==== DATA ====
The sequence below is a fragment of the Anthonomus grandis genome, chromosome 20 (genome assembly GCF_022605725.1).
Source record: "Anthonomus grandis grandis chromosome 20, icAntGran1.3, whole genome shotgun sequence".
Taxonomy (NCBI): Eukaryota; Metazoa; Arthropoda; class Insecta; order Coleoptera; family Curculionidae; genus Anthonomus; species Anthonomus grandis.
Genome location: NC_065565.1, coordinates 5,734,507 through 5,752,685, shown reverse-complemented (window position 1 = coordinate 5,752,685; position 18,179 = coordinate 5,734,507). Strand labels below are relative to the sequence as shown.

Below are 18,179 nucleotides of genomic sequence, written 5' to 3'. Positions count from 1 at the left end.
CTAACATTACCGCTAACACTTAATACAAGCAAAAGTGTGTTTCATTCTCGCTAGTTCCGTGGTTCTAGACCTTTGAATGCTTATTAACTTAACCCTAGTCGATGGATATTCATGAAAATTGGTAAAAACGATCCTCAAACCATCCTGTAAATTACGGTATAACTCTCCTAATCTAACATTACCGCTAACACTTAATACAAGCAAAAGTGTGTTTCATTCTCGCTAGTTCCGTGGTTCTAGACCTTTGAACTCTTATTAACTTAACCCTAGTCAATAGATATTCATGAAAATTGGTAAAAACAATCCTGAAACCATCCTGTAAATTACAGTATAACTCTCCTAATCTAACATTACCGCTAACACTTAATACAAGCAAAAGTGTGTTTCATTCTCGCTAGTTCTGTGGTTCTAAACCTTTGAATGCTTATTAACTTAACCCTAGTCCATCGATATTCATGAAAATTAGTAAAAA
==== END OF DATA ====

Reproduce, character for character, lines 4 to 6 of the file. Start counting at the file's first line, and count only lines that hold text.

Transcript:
Genome location: NC_065565.1, coordinates 5,734,507 through 5,752,685, shown reverse-complemented (window position 1 = coordinate 5,752,685; position 18,179 = coordinate 5,734,507). Strand labels below are relative to the sequence as shown.

Below are 18,179 nucleotides of genomic sequence, written 5' to 3'. Positions count from 1 at the left end.
CTAACATTACCGCTAACACTTAATACAAGCAAAAGTGTGTTTCATTCTCGCTAGTTCCGTGGTTCTAGACCTTTGAATGCTTATTAACTTAACCCTAGTCGATGGATATTCATGAAAATTGGTAAAAACGATCCTCAAACCATCCTGTAAATTACGGTATAACTCTCCTAATCTAACATTACCGCTAACACTTAATACAAGCAAAAGTGTGTTTCATTCTCGCTAGTTCCGTGGTTCTAGACCTTTGAACTCTTATTAACTTAACCCTAGTCAATAGATATTCATGAAAATTGGTAAAAACAATCCTGAAACCATCCTGTAAATTACAGTATAACTCTCCTAATCTAACATTACCGCTAACACTTAATACAAGCAAAAGTGTGTTTCATTCTCGCTAGTTCTGTGGTTCTAAACCTTTGAATGCTTATTAACTTAACCCTAGTCCATCGATATTCATGAAAATTAGTAAAAA